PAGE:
These brave men and women sacrifice so much in their lives so that others may enjoy the freedoms we get to enjoy everyday. For that, I am proud to call them Hero.
We Should Not Only Mourn These Men And Women Who Died, We Should Also Thank God That Such People Lived

This post is part of the Wednesday Hero Blogroll. For more information about Wednesday Hero, or if you would like to post it on your site, you can go here.
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On Sotomayor: Keep Criticisms Philosophical

President Obama has picked a veteran jurist with solid credentials. Sotomayor is probably the least offensive person Obama could appoint to the Supreme Court. It will be interesting to see what information comes to light during the confirmation process, but at first glance this pick looks like a strong one. Cynics will point to identity politics being behind Sotomayor’s selection, and there is probably truth to that. But this doesn’t mean the GOP should fall into Obama’s trap.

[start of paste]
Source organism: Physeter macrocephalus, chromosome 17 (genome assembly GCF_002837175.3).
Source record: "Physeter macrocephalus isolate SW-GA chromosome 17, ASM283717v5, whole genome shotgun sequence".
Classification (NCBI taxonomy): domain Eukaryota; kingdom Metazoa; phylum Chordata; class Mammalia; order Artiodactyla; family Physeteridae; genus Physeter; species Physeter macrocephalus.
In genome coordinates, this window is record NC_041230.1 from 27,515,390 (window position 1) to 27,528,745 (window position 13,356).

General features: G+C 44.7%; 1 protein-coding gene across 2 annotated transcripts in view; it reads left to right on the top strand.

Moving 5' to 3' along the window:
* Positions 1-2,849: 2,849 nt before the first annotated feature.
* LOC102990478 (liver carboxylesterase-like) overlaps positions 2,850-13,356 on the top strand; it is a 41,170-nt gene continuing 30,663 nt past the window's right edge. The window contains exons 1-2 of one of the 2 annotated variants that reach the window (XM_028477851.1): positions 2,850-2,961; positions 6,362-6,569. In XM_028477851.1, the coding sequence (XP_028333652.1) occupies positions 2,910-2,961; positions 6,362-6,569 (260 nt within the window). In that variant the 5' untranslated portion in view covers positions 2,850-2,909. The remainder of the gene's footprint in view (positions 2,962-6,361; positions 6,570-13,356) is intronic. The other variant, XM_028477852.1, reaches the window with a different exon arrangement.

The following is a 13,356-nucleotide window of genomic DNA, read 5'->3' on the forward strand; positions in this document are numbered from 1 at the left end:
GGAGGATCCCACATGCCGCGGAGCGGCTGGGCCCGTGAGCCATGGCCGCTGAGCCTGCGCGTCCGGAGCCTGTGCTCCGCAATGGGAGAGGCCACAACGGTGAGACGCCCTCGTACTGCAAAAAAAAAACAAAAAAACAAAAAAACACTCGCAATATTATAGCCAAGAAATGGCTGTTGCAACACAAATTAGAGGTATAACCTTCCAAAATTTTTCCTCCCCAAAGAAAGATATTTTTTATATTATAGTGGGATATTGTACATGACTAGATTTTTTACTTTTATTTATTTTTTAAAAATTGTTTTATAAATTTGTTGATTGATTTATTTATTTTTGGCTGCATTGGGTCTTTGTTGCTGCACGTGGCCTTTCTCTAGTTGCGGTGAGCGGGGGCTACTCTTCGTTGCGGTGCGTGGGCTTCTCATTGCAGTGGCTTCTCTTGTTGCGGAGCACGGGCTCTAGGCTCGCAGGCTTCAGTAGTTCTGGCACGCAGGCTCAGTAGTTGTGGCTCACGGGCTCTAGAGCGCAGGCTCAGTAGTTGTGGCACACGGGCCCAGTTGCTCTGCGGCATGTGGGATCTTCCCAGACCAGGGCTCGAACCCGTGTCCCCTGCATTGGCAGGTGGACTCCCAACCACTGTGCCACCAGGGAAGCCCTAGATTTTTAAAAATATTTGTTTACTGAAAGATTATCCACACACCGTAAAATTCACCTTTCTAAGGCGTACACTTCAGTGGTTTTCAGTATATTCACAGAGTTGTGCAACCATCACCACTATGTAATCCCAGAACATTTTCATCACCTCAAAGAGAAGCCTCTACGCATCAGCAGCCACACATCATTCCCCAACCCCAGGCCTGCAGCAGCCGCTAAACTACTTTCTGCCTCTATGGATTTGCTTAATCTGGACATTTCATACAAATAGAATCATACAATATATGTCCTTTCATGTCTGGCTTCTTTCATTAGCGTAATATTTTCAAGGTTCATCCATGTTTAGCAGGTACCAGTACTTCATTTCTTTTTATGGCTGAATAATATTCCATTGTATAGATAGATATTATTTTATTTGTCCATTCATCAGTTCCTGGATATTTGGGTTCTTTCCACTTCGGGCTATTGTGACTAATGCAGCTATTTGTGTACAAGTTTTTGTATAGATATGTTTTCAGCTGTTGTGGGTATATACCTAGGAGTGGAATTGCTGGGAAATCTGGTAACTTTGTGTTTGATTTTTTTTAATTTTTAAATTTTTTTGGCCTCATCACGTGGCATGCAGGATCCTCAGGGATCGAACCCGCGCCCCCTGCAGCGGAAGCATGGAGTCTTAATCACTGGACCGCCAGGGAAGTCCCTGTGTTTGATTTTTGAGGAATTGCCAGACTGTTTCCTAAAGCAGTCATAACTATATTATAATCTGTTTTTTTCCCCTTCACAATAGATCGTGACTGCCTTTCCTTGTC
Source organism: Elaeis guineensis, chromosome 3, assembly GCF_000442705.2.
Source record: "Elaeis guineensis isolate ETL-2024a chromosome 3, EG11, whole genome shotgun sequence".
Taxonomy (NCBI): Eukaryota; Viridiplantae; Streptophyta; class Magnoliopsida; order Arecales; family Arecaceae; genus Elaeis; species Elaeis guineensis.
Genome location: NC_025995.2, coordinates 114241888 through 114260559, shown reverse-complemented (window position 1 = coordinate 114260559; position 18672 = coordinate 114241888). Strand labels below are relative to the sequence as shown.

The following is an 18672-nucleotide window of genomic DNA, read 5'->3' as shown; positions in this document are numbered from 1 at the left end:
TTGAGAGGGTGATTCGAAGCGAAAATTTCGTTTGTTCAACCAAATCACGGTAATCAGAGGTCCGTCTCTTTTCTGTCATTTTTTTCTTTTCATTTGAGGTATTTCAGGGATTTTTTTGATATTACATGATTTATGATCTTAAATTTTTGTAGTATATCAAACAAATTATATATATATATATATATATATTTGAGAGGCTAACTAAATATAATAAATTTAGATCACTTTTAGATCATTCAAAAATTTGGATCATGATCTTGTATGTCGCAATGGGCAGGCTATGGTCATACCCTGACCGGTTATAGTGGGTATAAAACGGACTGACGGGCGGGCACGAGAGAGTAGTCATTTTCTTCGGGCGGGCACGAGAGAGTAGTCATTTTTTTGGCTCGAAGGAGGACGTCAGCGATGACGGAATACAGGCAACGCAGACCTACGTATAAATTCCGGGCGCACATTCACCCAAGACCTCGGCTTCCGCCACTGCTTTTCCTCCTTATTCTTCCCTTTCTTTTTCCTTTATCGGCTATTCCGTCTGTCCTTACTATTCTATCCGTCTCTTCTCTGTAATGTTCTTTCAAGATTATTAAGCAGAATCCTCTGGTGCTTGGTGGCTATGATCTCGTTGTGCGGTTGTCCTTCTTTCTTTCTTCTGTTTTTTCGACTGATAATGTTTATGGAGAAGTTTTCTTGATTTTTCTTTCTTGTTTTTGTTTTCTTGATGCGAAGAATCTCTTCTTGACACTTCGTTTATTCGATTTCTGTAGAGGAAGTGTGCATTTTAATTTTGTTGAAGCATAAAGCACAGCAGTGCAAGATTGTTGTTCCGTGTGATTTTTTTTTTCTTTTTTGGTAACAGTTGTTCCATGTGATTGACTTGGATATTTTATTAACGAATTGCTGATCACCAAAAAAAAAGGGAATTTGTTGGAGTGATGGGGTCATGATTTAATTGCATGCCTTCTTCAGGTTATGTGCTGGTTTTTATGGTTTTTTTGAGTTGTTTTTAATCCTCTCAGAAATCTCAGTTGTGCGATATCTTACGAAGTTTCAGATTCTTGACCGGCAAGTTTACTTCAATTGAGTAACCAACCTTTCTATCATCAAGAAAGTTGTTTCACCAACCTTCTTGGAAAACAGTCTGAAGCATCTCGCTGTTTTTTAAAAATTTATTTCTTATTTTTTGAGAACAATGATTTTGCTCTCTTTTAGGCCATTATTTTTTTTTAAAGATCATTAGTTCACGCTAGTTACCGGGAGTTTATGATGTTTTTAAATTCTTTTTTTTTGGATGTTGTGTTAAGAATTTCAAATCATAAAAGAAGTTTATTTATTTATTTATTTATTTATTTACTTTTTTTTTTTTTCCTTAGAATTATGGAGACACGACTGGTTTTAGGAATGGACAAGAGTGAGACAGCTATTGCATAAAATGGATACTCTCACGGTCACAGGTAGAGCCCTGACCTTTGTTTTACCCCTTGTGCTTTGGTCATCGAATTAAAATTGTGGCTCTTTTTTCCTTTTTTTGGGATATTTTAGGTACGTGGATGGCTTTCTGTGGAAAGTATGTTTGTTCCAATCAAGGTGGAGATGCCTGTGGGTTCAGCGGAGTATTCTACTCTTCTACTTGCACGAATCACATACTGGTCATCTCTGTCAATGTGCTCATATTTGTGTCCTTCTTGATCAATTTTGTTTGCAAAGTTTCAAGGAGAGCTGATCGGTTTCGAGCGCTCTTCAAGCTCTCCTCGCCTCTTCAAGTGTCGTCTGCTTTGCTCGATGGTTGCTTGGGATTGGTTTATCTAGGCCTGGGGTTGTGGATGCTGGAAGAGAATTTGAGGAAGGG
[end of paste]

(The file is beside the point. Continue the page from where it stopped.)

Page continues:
Criticising Obama for playing racial politics ignores the real issue, whether Sotomayor is unqualified for the Supreme court and if Sotomayor’s judicial philosophy is contrary to conservative legal thinking.

The answer to the first question is yes, Sotomayor is more than qualified for the position. She may not be the most qualified, but her resume is still impressive. Private practice, Asst. District Attorney, Eighteen years as a judge, 10 years as a law professor/lecturer.